Can the Commons compete with the for-profit economy?
How can the commons economy can overcome its polar opposite, the accumulative capitalist economy? Paradoxally, by creating a bridge between the two, Michel Bauwens explains in a discussion that emerged after OuiShare Fest.
A few weeks ago, Nadia El Imam from Edgeryders addressed an open letter to me that was a response to the closing keynote at the OuiShareFest in May 2013, where I presented a four-quadrant interpretation of the emerging collaborative economy, with four different value-laden models vying for supremacy but also already co-existing in the present.
Nadia’s editorial open letter contains a number of open questions, which I will try to answer paragraph by paragraph, while asking understanding for the delay, due to a very intense 14-week lecture tour, which made this kind of concentration a bit more difficult to achieve.
To begin with, Nadia writes:
You pointed out that it is not whether the entitiy is run for profit or for benefit, or whether it is managed in a centralised or decentralised manner per se that positions it as contributing to the common good, or not. In order to understand how actors are participating in the sharing economy, you made a point that one needs to determine whether they lead to use and exchange value being circulated, distributed and or extracted.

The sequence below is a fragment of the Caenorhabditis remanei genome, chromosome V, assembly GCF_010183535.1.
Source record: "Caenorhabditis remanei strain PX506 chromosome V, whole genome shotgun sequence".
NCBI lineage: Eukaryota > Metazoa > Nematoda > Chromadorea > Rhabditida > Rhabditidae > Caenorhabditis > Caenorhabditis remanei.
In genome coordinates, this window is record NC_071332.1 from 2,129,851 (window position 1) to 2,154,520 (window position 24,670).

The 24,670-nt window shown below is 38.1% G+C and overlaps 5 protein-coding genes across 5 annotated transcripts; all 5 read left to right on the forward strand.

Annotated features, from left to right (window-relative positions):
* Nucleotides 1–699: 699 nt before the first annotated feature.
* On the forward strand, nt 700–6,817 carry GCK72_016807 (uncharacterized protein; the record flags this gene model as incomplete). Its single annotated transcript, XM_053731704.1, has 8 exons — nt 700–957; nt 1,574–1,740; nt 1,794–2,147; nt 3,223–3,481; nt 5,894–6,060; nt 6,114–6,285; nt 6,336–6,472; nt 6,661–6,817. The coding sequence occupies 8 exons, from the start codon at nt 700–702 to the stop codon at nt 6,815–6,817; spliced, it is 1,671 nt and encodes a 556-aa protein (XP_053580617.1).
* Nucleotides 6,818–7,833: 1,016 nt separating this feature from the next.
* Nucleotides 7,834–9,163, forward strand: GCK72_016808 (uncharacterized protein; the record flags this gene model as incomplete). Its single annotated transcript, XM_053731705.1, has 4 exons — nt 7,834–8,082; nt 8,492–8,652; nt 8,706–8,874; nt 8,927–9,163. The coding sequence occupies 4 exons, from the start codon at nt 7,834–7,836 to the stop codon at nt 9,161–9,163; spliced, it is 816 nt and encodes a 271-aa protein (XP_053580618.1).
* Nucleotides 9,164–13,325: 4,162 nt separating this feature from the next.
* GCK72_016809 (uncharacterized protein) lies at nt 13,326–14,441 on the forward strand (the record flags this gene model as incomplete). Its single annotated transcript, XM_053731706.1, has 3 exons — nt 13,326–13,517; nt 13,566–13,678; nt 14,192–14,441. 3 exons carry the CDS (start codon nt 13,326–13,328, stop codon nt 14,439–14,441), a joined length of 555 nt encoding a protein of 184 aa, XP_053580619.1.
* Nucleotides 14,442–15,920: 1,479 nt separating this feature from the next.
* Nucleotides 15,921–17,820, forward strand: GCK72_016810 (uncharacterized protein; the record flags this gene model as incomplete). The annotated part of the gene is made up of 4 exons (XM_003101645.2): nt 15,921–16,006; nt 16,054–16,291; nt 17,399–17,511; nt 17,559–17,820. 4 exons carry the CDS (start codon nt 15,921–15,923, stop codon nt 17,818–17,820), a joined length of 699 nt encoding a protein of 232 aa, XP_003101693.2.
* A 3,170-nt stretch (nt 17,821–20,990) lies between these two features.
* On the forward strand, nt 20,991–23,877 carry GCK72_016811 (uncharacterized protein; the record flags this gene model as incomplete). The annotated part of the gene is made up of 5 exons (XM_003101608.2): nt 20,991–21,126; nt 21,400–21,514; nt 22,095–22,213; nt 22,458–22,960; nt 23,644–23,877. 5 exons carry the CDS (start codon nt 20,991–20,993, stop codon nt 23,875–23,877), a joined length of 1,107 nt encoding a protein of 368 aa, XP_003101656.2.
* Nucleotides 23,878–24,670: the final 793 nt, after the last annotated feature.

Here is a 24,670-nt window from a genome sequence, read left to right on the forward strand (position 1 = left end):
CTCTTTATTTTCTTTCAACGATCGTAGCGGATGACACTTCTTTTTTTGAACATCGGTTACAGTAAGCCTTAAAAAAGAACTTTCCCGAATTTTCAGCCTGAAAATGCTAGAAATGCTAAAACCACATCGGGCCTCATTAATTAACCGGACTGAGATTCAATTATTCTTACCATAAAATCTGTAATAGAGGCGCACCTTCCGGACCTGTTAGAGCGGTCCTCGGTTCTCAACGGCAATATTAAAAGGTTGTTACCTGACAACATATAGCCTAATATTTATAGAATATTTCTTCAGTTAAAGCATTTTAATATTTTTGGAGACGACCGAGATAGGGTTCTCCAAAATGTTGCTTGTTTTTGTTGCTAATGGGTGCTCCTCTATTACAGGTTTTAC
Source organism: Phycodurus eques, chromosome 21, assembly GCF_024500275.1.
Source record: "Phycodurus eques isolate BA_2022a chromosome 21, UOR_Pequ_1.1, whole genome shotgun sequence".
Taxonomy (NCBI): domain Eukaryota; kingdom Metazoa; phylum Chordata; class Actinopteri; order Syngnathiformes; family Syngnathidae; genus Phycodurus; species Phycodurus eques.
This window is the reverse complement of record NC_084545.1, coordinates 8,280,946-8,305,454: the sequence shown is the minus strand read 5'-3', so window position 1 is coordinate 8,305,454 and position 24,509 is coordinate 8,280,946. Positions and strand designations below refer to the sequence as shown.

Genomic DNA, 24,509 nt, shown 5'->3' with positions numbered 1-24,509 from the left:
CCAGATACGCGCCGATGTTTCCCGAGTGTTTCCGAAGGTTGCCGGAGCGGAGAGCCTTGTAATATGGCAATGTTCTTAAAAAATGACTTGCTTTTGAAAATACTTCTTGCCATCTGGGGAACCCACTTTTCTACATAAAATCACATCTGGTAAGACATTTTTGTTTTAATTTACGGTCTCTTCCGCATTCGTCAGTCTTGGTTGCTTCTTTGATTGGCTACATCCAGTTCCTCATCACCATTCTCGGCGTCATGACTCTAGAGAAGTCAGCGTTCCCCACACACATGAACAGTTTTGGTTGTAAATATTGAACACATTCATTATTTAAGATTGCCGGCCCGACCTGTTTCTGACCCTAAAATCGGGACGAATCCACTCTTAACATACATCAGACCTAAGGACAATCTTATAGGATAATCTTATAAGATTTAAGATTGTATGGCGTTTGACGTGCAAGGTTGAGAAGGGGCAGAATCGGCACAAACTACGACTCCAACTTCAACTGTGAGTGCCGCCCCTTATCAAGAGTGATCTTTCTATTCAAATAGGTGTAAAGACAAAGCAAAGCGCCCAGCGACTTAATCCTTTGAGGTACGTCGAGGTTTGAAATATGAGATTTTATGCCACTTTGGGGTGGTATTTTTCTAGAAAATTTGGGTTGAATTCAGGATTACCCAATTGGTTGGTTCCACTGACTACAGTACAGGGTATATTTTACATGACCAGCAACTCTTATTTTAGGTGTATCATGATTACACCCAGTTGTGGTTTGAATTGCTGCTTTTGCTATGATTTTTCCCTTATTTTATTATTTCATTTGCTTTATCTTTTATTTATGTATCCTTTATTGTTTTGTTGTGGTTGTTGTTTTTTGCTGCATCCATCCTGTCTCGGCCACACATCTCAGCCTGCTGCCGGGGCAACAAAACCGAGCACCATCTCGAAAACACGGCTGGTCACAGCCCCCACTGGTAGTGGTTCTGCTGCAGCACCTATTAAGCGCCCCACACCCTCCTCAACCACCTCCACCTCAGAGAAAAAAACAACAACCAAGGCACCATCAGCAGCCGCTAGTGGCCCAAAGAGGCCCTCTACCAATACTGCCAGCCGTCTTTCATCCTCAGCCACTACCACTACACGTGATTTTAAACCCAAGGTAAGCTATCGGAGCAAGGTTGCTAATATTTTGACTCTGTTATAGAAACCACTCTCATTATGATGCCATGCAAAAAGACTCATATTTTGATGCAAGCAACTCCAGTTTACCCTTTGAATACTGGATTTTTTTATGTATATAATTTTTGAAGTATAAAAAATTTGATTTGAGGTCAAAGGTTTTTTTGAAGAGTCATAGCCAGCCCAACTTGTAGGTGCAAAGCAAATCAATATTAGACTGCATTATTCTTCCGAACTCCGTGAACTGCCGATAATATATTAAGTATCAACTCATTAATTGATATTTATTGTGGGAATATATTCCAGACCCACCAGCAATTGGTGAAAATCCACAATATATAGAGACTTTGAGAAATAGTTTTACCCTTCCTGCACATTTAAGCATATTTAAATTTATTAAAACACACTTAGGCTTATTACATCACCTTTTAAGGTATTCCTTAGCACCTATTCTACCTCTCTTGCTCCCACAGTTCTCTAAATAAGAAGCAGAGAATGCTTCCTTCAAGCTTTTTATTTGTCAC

Of the questions facing the sharing economy, how to balance making meaning and the need to make money is perhaps the deepest. In my own keynote about the unMonastery I asked: ‘why so many sharers are struggling if sharing is so good?’ Did you imply a path to improve the situation is to think beyond creating livelihoods for local communities and rather in terms of achievieving economic democracy in terms of contribution to, and extraction of value from global commons?
Am I correct in understanding you would like to see a situation where both use and exchange value are circulated? If I understood correctly, you propose that this can be achieved through peer production licenses that premier ethical organisations and people (those who contribute to global commons) and charge those who extract value without sufficiently contributing to it.